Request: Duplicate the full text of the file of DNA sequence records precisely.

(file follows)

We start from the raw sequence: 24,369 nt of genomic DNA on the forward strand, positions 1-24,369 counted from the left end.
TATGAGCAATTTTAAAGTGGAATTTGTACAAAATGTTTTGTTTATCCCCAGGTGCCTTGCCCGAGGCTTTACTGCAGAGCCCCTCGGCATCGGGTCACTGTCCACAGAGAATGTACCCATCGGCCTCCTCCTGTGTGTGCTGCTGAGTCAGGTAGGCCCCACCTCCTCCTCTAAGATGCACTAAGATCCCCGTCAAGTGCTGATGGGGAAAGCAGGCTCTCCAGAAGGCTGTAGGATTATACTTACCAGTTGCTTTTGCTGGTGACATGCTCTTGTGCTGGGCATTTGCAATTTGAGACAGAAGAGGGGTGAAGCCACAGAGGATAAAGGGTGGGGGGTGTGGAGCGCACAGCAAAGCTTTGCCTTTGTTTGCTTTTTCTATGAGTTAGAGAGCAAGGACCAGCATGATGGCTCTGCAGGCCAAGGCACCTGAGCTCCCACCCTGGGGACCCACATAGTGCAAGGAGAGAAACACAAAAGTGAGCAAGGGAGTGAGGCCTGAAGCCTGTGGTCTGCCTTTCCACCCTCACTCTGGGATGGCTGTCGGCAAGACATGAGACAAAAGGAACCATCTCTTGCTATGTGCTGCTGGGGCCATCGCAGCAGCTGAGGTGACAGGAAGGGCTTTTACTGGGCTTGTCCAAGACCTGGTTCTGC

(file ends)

We start from the raw sequence: 24,369 nt of genomic DNA on the forward strand, positions 1-24,369 counted from the left end.
TATGAGCAATTTTAAAGTGGAATTTGTACAAAATGTTTTGTTTATCCCCAGGTGCCTTGCCCGAGGCTTTACTGCAGAGCCCCTCGGCATCGGGTCACTGTCCACAGAGAATGTACCCATCGGCCTCCTCCTGTGTGTGCTGCTGAGTCAGGTAGGCCCCACCTCCTCCTCTAAGATGCACTAAGATCCCCGTCAAGTGCTGATGGGGAAAGCAGGCTCTCCAGAAGGCTGTAGGATTATACTTACCAGTTGCTTTTGCTGGTGACATGCTCTTGTGCTGGGCATTTGCAATTTGAGACAGAAGAGGGGTGAAGCCACAGAGGATAAAGGGTGGGGGGTGTGGAGCGCACAGCAAAGCTTTGCCTTTGTTTGCTTTTTCTATGAGTTAGAGAGCAAGGACCAGCATGATGGCTCTGCAGGCCAAGGCACCTGAGCTCCCACCCTGGGGACCCACATAGTGCAAGGAGAGAAACACAAAAGTGAGCAAGGGAGTGAGGCCTGAAGCCTGTGGTCTGCCTTTCCACCCTCACTCTGGGATGGCTGTCGGCAAGACATGAGACAAAAGGAACCATCTCTTGCTATGTGCTGCTGGGGCCATCGCAGCAGCTGAGGTGACAGGAAGGGCTTTTACTGGGCTTGTCCAAGACCTGGTTCTGC